Pet Sematary is still a good seven months away from hitting theaters but EW has the first look at some of the action, along with a few juicy plot-points to sink our teeth into, to tide us over ’til then. Lifelong fans of the Stephen King classic should prepare themselves for a whole new take on the story we all know and love so well. There are definitely plenty of surprises afoot.
The upcoming flick, a reboot/remake of sorts co-directed by Starry Eyes’ Kevin Kölsch and Dennis Widmyer, features a trio of high-profile names in John Lithgow, Jason Clarke, and Amy Seimetz. 11-year-old newcomer Jeté Laurence plays Ellie Creed, the youngster who discovers the eponymous graveyard and unknowingly unleashes horror upon the small town of Ludlow, Maine.
On the decision to remake the movie for a modern audience, producer Lorenzo di Bonaventura noted that there’s a completely different understanding of death nowadays than there was back in 1989. Equally, our fears are different.
“One of the most interesting themes in the book, the original movie, and this one is, ‘How far would you go to see someone again?’” he said.
Clarke, who’s more well known for high drama than horror, plays Ellie’s father, a physician who becomes obsessed with the graveyard once he learns about the power it yields.
“[He’s] a guy who thinks he has death figured out. ‘I see death every day, I work in an ER. Don’t tell me about death, I understand death.’ But he doesn’t understand death when it’s dropped onto his lap. He’ll do whatever he can to undo it. It’s sort of like the science world meets the supernatural world,” advised the Aussie actor.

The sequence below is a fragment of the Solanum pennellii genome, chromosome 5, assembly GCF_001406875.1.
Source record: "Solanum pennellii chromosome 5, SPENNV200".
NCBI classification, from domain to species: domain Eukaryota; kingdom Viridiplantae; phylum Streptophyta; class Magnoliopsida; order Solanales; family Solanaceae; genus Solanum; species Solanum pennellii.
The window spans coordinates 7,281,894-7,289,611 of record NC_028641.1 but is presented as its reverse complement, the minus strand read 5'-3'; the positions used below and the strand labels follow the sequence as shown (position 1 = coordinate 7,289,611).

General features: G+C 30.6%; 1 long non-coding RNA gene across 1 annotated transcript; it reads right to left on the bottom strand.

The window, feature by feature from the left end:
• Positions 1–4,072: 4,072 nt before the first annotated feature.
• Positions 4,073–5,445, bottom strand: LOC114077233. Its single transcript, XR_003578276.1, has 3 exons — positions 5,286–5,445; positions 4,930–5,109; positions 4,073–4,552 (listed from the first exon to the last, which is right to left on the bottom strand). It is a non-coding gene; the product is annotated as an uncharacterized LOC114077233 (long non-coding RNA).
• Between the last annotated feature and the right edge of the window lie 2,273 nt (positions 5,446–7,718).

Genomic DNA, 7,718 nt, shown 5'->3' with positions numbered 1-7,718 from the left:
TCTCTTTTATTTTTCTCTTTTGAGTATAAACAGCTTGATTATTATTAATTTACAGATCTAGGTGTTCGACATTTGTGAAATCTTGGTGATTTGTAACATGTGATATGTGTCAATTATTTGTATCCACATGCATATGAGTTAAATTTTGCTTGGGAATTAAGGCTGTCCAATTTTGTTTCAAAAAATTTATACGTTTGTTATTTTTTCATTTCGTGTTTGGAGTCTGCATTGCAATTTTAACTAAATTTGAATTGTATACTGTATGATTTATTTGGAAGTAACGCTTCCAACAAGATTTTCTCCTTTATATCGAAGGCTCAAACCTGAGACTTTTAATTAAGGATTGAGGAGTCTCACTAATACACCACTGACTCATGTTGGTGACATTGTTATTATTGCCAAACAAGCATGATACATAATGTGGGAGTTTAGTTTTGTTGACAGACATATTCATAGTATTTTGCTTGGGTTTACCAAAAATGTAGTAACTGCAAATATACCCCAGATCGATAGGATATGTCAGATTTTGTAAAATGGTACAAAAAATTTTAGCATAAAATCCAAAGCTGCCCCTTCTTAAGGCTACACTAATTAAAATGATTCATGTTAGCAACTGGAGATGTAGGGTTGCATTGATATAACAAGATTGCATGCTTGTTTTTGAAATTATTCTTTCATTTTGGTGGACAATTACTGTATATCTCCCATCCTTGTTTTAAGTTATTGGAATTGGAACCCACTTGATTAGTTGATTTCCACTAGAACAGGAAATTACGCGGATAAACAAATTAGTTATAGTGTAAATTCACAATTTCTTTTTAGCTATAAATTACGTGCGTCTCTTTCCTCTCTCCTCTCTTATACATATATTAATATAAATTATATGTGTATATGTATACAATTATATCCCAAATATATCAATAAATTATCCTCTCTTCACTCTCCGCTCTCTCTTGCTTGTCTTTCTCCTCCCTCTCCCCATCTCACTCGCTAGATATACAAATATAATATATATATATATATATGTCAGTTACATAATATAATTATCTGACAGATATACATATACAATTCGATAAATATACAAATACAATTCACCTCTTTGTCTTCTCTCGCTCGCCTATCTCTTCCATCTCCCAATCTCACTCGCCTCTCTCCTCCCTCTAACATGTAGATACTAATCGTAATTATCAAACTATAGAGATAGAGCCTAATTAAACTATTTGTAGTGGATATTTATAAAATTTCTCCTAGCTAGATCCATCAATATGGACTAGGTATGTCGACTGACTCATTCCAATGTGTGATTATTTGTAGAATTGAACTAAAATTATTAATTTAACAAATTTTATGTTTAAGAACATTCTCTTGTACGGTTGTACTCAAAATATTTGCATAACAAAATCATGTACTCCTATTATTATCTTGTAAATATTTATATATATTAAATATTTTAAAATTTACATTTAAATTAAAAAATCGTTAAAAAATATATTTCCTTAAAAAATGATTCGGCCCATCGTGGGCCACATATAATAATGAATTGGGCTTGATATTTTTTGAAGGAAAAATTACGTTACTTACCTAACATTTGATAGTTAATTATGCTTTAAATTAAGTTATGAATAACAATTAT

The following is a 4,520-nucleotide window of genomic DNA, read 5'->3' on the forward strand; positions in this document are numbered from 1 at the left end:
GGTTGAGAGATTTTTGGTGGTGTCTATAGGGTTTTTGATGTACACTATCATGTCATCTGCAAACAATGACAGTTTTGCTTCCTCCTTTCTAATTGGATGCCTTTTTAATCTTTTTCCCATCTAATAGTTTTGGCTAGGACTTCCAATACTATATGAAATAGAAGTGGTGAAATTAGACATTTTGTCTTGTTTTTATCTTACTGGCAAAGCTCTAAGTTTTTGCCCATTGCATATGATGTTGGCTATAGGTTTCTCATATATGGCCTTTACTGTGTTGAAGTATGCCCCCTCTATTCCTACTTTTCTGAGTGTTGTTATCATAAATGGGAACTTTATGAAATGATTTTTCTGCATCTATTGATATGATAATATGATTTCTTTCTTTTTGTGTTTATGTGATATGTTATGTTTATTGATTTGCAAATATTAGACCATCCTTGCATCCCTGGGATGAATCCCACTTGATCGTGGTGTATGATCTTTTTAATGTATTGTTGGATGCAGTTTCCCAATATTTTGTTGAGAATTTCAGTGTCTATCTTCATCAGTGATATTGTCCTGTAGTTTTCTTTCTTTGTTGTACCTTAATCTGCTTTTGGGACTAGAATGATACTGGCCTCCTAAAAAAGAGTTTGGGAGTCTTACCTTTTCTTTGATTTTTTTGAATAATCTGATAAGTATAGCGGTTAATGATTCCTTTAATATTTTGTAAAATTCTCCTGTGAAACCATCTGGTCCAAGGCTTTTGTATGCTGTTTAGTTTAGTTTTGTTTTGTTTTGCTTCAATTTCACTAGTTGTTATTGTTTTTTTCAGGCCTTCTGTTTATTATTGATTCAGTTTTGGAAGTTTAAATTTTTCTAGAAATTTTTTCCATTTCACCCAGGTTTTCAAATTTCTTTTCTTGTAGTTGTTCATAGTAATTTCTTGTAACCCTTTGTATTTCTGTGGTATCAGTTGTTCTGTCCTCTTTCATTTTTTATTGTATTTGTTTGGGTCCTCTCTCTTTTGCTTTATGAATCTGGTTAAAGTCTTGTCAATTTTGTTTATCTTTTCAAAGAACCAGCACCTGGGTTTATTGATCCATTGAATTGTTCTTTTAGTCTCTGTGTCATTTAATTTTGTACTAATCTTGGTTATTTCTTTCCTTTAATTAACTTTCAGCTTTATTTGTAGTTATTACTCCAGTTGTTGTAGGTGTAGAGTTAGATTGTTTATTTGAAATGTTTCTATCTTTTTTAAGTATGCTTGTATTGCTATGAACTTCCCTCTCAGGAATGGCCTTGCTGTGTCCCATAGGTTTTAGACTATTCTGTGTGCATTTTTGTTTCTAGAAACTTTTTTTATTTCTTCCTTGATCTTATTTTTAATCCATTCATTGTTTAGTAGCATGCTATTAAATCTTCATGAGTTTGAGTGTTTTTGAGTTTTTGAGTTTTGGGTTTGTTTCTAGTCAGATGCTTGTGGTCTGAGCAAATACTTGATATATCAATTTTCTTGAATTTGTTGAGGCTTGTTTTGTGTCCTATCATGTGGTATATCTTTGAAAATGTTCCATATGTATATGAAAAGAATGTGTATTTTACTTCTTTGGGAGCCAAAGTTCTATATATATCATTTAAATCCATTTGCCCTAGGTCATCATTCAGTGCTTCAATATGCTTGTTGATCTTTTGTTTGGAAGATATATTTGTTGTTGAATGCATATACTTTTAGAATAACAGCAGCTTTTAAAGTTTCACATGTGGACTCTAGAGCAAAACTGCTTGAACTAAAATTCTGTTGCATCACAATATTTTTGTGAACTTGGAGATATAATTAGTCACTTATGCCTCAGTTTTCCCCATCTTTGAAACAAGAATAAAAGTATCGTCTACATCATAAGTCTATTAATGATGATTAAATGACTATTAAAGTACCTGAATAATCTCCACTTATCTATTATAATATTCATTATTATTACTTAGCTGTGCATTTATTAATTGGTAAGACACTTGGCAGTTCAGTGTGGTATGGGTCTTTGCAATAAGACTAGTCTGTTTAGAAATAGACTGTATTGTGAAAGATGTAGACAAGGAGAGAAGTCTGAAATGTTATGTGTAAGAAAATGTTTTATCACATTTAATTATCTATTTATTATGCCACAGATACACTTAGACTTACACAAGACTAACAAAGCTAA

Film-making duo Kölsch and Widmyer reckon the great strength of Pet Sematary, and the primary argument for remaking it for modern times, is how it deals with death and in particular a child’s view of death. They compare frequent visits to the graveyard to a debilitating gambling addiction.
“Whenever you’re down, it’s kind of like, ‘If I go one more time I can just break even!’” Kölsch says. “That happens a lot in Pet Sematary. Instead of just accepting the loss, they’re always trying to double down — and it just keeps costing more life.”
The two are hoping their movie’s grounded realism will make it even scarier than the 1989 version. They promise new takes on memorable characters (Lithgow’s dishevelled loner is certainly worlds away from the friendly neighbour of the original), but are focused on the real-life scares, the horror of being alive, rather than relying on supernatural elements.
The film drops April 5, 2019. Check out a couple first-look pics below. Read the whole interview, and see the rest, over on EW.